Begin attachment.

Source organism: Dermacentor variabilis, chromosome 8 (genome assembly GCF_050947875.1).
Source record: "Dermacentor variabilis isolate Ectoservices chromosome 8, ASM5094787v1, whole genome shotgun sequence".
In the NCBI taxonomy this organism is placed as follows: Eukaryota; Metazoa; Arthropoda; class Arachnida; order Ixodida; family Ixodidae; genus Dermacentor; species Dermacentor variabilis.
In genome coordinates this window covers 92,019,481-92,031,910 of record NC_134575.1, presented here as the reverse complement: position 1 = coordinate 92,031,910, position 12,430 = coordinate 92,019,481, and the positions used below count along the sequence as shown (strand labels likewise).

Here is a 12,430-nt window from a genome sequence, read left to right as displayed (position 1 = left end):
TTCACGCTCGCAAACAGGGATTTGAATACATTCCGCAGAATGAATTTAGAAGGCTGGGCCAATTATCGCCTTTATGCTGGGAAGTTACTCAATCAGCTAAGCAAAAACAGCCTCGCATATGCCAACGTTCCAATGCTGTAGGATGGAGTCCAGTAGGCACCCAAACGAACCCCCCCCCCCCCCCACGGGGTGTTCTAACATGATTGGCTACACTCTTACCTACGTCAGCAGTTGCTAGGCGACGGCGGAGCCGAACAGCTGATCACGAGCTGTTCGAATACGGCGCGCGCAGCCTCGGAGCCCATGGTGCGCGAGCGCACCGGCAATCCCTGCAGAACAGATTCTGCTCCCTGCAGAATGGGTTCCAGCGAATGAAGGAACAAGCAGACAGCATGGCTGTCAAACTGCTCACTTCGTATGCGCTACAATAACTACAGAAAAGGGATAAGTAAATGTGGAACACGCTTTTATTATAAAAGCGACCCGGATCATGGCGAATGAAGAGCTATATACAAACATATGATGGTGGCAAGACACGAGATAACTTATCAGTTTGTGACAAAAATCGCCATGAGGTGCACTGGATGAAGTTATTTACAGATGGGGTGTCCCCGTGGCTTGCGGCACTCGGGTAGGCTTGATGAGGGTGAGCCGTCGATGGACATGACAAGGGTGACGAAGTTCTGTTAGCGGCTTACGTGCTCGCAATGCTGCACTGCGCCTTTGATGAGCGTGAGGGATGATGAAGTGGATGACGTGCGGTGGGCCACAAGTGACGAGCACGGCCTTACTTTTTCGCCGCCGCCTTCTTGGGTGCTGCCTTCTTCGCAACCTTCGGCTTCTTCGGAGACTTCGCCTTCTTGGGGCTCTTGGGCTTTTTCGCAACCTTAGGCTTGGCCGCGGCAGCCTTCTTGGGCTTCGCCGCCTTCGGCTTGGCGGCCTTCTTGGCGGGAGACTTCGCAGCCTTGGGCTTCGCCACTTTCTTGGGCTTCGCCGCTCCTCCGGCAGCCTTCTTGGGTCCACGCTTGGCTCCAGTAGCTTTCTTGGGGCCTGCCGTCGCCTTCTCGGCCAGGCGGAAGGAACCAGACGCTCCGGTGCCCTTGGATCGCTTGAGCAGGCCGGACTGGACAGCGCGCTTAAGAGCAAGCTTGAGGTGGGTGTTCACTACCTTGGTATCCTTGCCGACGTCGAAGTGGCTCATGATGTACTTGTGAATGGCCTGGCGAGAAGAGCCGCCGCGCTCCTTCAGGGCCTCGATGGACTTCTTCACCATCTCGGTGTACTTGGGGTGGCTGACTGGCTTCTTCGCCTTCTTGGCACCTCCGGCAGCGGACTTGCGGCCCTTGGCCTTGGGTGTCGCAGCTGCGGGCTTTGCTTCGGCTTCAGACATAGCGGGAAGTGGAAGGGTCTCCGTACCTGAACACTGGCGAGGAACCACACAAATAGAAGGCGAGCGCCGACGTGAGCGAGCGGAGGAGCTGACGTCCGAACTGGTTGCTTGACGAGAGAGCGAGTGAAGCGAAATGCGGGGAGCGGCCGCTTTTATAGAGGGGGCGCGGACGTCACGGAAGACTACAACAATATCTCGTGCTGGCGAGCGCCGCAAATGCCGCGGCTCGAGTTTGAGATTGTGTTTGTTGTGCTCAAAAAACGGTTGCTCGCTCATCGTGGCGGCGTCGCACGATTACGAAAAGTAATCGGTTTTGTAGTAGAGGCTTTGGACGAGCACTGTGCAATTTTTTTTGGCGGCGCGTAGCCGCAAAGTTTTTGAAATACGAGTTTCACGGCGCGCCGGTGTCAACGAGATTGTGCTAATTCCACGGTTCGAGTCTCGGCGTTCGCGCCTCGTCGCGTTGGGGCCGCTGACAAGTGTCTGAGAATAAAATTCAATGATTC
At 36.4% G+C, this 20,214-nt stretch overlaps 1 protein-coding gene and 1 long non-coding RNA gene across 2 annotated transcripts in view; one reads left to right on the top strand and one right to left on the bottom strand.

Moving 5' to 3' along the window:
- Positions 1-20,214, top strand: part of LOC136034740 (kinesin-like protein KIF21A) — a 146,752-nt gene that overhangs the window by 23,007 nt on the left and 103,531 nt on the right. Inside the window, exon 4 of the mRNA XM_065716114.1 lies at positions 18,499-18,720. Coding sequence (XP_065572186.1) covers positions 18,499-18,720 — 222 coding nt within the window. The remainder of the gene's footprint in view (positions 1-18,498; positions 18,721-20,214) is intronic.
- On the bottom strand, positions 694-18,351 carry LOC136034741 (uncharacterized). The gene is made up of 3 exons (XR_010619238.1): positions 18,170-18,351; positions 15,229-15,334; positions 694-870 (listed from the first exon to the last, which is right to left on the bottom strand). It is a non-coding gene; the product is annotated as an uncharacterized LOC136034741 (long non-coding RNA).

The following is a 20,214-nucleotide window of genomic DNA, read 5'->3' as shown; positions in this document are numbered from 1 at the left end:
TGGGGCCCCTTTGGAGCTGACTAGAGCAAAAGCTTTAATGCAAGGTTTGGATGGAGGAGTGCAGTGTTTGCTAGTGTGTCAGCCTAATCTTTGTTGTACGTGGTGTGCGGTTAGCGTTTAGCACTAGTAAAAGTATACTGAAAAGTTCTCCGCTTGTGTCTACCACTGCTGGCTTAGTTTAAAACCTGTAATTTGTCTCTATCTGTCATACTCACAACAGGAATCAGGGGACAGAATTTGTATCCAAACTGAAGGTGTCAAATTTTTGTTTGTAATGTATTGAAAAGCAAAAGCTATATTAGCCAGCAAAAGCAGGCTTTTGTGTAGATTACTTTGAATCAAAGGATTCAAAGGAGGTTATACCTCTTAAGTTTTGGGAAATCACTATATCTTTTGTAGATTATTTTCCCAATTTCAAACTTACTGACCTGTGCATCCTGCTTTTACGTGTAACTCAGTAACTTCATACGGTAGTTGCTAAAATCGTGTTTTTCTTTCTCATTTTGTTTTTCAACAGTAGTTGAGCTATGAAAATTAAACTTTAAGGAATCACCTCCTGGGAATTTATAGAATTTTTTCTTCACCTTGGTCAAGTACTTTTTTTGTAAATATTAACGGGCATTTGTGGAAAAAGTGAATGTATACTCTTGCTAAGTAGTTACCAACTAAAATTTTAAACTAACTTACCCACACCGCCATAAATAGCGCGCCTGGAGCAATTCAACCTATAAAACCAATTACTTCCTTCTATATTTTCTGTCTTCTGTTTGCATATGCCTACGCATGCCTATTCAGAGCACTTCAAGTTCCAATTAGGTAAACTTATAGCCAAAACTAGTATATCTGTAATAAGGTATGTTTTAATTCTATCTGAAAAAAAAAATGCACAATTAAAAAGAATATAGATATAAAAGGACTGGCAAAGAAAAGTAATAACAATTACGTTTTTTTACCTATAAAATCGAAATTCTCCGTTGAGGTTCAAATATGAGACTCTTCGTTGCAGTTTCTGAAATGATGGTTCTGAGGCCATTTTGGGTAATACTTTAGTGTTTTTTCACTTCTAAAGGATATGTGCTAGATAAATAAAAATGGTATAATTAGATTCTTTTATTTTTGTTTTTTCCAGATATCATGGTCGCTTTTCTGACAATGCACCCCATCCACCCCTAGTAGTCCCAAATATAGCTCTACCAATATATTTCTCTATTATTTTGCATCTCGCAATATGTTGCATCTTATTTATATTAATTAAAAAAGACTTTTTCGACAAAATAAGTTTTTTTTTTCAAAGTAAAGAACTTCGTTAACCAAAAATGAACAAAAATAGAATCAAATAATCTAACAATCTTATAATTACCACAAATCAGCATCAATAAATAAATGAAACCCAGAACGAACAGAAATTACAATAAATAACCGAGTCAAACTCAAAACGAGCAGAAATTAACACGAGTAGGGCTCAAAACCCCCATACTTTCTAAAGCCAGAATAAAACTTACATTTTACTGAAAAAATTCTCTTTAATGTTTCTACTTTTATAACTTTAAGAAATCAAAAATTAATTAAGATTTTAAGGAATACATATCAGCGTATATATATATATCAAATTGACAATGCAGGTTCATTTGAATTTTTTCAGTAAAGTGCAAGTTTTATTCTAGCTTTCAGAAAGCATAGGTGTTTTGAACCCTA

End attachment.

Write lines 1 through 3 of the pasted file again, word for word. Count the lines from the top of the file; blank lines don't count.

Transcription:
Source organism: Dermacentor variabilis, chromosome 8 (genome assembly GCF_050947875.1).
Source record: "Dermacentor variabilis isolate Ectoservices chromosome 8, ASM5094787v1, whole genome shotgun sequence".
In the NCBI taxonomy this organism is placed as follows: Eukaryota; Metazoa; Arthropoda; class Arachnida; order Ixodida; family Ixodidae; genus Dermacentor; species Dermacentor variabilis.